Basil Hoare (IH 1952 - 53)
This was an amazing and quite unforgettable experience for me. I made so many friends from all over the world during this time and am still in contact with some of them.
This period at International House was also invaluable since it encouraged me to take an international outlook on life and to start on a career which resulted in my employment with the UN for more than sixteen years. I saw service with the International Labour Office and the Food and Agriculture Organisation in some six countries including Nigeria, the Philippines and Western Samoa. It is now a pleasure for me to be able to assist a female student from Botswana who is currently a resident at I-House.
Patricia Ann Lynch Heer (IH 1957)
I spent only one semester living at I-House (Fall '57), otherwise, lived at family home in Albany, but it was long enough to meet my husband, Naranjan Singh, later Naranjan Singh Heer after he added on his family surname. After our graduation in 1958, he went on to Boalt School of Law and I earned a teaching degree at Cal. We lived in the Bay area all our years together, raising three children, until he (aka Jack) passed away in 1997. Our son, David S. Heer also lived at I-House while earning his Masters in Finance. From my home in Fremont, I occasionally enjoy spending time in Berkeley, for OLLI classes, and visits to I-House. I intend to go soon for lunch at the new dining commons. I'm most nostalgic about the magical place which I so enjoyed. Our brick is on the Cafe patio.
Nicholas A. Veliotes (Frequent Visitor 1948 - 54)
My cumulative experiences in the vibrant, muliticultural environment of I-House during my undergraduate and graduate years at UC (1948-54) were important elements in my decision to join the Foreign Service of the United States. Of great importance were the opportunities for personal, face-to-face contacts with so many outstanding persons from so many different countries and cultures. I am convinced that these experiences helped provide the basis for my diplomatic career that included positions of Ambassador and Assistant Secretary of State. Thank you I-House!!
Carol Salin John (IH 1953 - 54)
|Many Happy Memories
Living in I-House was a wonderful experience and provided my husband and I with many happy memories. This is where we met. We were both graduate students—Walter in physics and Carol in Art. The I-House very generously gave us our wedding reception. We were married on January 23, 1954 in the chapel of the Methodist Church on Durant Avenue. Elsie Fritch Faiman and Trudy Tsue, my best friends at the I-House, were maids of honor, Some of our I-House friends attending the reception were Arnold Kahn, Bonnie Ritzenthaler Wilson, Alan Wilson, Selig Kaplan, and Sam Solomon. Elsie, Alan and Arnold are deceased. Prior to the wedding, Bonnie asked Carol to aim her bouquet toss her way. She caught it and months later married Alan.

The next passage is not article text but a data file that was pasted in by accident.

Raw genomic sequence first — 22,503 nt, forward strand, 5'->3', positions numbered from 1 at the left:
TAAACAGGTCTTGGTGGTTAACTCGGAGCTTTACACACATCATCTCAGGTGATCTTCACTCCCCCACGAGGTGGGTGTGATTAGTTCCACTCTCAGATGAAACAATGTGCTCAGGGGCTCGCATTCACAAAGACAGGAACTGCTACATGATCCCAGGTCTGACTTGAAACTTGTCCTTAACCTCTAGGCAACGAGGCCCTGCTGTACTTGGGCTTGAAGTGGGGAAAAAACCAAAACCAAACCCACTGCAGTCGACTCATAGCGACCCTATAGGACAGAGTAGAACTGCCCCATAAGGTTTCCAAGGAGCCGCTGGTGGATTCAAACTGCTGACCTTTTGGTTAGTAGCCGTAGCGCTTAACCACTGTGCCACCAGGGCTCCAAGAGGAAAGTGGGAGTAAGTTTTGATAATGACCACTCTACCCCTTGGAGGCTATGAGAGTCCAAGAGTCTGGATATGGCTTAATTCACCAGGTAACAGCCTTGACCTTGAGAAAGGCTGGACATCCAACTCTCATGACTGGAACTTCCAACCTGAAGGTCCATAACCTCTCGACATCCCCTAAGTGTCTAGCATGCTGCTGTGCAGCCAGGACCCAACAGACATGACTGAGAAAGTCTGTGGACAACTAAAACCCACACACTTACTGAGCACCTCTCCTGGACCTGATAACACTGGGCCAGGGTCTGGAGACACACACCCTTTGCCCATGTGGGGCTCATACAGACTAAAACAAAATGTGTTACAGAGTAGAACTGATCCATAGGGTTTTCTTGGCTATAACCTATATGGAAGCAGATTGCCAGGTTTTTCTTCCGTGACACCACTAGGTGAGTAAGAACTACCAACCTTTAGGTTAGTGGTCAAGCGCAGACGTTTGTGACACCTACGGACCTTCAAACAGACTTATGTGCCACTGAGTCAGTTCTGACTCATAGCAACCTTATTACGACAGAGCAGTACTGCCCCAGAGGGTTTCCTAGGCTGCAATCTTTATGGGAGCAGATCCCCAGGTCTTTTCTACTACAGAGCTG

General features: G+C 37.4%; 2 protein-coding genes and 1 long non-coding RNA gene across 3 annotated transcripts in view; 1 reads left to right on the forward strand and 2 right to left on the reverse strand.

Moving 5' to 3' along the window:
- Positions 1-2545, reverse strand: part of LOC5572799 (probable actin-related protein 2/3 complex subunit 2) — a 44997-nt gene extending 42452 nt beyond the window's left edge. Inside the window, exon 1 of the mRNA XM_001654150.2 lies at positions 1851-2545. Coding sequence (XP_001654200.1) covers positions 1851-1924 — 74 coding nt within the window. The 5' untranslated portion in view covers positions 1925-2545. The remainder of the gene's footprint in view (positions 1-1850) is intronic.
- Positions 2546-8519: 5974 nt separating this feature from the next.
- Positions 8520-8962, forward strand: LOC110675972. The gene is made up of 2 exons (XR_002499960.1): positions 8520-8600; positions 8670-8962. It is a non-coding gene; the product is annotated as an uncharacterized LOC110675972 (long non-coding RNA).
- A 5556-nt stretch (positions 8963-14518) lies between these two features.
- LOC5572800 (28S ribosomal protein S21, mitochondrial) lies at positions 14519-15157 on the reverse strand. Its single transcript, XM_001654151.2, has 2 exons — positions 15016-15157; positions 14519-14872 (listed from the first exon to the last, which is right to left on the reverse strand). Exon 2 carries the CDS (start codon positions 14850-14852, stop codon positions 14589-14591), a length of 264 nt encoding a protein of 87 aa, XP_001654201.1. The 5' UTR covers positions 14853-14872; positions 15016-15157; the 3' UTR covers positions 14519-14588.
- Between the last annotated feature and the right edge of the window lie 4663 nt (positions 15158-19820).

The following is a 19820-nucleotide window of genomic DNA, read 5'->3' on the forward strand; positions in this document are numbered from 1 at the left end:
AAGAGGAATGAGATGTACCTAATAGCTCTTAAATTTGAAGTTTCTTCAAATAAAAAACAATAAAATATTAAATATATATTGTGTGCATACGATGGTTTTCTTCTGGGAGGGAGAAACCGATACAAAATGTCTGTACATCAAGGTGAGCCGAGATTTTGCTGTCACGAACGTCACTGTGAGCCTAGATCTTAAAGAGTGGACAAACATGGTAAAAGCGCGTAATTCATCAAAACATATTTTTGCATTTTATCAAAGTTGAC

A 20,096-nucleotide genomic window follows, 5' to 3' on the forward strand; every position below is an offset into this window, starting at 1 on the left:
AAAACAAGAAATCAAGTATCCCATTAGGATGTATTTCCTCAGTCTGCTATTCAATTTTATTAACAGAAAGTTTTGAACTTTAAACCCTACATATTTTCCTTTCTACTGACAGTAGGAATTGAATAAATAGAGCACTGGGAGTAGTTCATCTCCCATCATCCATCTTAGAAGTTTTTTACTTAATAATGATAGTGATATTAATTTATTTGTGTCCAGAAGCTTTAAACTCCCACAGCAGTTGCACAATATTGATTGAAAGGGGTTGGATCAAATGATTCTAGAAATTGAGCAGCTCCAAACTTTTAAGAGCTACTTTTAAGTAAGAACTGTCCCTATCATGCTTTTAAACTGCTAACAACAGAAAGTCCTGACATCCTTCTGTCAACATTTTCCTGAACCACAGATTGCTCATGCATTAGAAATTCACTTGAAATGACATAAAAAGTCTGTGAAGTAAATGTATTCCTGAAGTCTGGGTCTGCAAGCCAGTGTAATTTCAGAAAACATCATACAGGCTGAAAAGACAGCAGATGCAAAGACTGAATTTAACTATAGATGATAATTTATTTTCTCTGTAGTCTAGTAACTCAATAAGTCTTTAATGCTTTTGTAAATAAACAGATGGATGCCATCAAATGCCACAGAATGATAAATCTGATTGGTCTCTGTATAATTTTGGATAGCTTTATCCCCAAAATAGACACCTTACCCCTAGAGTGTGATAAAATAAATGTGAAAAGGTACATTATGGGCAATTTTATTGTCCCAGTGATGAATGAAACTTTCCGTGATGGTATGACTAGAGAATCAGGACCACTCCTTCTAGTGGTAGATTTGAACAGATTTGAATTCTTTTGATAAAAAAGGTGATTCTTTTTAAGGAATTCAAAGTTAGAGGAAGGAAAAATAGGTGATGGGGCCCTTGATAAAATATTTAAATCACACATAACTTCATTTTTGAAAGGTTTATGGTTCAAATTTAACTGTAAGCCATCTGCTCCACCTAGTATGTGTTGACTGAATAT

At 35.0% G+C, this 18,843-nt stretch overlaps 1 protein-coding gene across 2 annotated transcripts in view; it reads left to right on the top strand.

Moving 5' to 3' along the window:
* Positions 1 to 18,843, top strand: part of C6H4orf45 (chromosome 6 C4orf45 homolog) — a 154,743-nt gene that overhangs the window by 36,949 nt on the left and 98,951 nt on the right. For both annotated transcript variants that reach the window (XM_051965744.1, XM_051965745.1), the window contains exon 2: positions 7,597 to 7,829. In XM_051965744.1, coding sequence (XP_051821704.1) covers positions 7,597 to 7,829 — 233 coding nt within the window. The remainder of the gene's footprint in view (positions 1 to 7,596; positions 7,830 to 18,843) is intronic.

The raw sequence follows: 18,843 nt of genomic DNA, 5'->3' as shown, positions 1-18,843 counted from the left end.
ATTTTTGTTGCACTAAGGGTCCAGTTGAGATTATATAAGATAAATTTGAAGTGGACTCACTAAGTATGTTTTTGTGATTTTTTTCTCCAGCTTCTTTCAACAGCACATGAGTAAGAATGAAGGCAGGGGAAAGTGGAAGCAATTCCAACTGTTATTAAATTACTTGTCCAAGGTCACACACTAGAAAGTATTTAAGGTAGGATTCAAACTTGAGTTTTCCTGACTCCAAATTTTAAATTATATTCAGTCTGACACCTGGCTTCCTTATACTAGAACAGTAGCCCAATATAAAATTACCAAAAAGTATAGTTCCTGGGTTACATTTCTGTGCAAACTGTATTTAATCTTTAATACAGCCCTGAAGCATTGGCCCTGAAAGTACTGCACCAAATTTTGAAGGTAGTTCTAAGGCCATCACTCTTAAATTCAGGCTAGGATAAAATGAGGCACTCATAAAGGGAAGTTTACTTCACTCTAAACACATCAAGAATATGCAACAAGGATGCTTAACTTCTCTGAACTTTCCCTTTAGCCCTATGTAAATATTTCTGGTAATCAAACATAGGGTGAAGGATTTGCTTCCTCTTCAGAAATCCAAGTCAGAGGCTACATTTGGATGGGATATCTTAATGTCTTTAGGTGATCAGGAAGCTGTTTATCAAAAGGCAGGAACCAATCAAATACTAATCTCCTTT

Walter and I have four children and five grandchildren. When our youngest daughter, Leslie, was a UC student, she moved into the I-House and asked me to come see her new room. When I walked into the room I realized it was the very same room I occupied so many years ago! Leslie met Greg Blackman, who was also an I-House resident, and they were married in the Faculty Glade.
Happy Birthday International House!
Satya Prakash Agarwal (IH 1948 - 50)
This story is about my grandfather, Satya Prakash Agarwal, who arrived at the International House at UC Berkeley in the Fall of 1948 after an arduous journey from his native country of India. His journey from Rajasthan, India to I-House took more than two months, employed several modes of transport including bike, bus, train, air (from Calcutta to Hong Kong), and ship (from China to San Francisco). As a fresh doctoral student in the famous Department of Statistics, Satya received a warm welcome at UC Berkeley and at I-House where he stayed in Room 309 for the next several years. He was allocated a seat at the "Hindi Table" adjacent to the "UrduTable" occupied by Zulfikar Ali Bhutto from Pakistan who had also just joined Cal as a graduate student.
I-House was a lively place of great camaraderie between students from various backgrounds and nationalities in those heady post-World War II years. American students and faculty experienced a rich tapestry of world culture through the eyes of young guests like Satya and Zulfikar. Satya regularly enthralled audiences at I-House with his early experiences in foreign lands and his initiation into America's vibrant Pacific Coast civilization. Satya eventually received his Ph.D. at Berkeley in 1957, and today is a resident of Maryland and the author of 17 Books in the fields of Human Resources, and of Indian Philosophy, but he counts his stay at I-House 1948-1950 as one of the most significant learning experiences in his past 91 years of life on earth!
-- Written by Maya Agarwal, UC Berkeley, Class of 2013
Audrey Oldach Stewart (IH 1952 - 53)